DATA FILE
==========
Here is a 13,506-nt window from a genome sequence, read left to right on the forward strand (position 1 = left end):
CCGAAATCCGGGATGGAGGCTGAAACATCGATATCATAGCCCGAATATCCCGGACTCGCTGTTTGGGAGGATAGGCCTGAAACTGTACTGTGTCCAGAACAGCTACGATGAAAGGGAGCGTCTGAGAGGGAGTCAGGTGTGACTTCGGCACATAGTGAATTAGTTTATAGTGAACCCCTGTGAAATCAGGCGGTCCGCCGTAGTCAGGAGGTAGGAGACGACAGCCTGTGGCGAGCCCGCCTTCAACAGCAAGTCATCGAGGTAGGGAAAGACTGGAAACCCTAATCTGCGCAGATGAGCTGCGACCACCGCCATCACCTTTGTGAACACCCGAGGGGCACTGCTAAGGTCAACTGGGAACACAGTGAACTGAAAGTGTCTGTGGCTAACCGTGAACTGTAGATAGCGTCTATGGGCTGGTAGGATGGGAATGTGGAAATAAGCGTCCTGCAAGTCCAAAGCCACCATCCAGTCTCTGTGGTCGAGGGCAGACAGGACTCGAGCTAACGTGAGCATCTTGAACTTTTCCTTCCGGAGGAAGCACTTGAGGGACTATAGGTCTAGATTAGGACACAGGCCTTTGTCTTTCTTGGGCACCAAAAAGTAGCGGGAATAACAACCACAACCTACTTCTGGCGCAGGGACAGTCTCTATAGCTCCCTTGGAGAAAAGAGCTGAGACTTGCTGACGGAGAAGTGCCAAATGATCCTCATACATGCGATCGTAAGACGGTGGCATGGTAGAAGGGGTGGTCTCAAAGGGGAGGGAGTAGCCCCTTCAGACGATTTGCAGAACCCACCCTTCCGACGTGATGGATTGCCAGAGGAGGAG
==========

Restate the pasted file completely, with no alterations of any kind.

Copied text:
Here is a 13,506-nt window from a genome sequence, read left to right on the forward strand (position 1 = left end):
CCGAAATCCGGGATGGAGGCTGAAACATCGATATCATAGCCCGAATATCCCGGACTCGCTGTTTGGGAGGATAGGCCTGAAACTGTACTGTGTCCAGAACAGCTACGATGAAAGGGAGCGTCTGAGAGGGAGTCAGGTGTGACTTCGGCACATAGTGAATTAGTTTATAGTGAACCCCTGTGAAATCAGGCGGTCCGCCGTAGTCAGGAGGTAGGAGACGACAGCCTGTGGCGAGCCCGCCTTCAACAGCAAGTCATCGAGGTAGGGAAAGACTGGAAACCCTAATCTGCGCAGATGAGCTGCGACCACCGCCATCACCTTTGTGAACACCCGAGGGGCACTGCTAAGGTCAACTGGGAACACAGTGAACTGAAAGTGTCTGTGGCTAACCGTGAACTGTAGATAGCGTCTATGGGCTGGTAGGATGGGAATGTGGAAATAAGCGTCCTGCAAGTCCAAAGCCACCATCCAGTCTCTGTGGTCGAGGGCAGACAGGACTCGAGCTAACGTGAGCATCTTGAACTTTTCCTTCCGGAGGAAGCACTTGAGGGACTATAGGTCTAGATTAGGACACAGGCCTTTGTCTTTCTTGGGCACCAAAAAGTAGCGGGAATAACAACCACAACCTACTTCTGGCGCAGGGACAGTCTCTATAGCTCCCTTGGAGAAAAGAGCTGAGACTTGCTGACGGAGAAGTGCCAAATGATCCTCATACATGCGATCGTAAGACGGTGGCATGGTAGAAGGGGTGGTCTCAAAGGGGAGGGAGTAGCCCCTTCAGACGATTTGCAGAACCCACCCTTCCGACGTGATGGATTGCCAGAGGAGGAG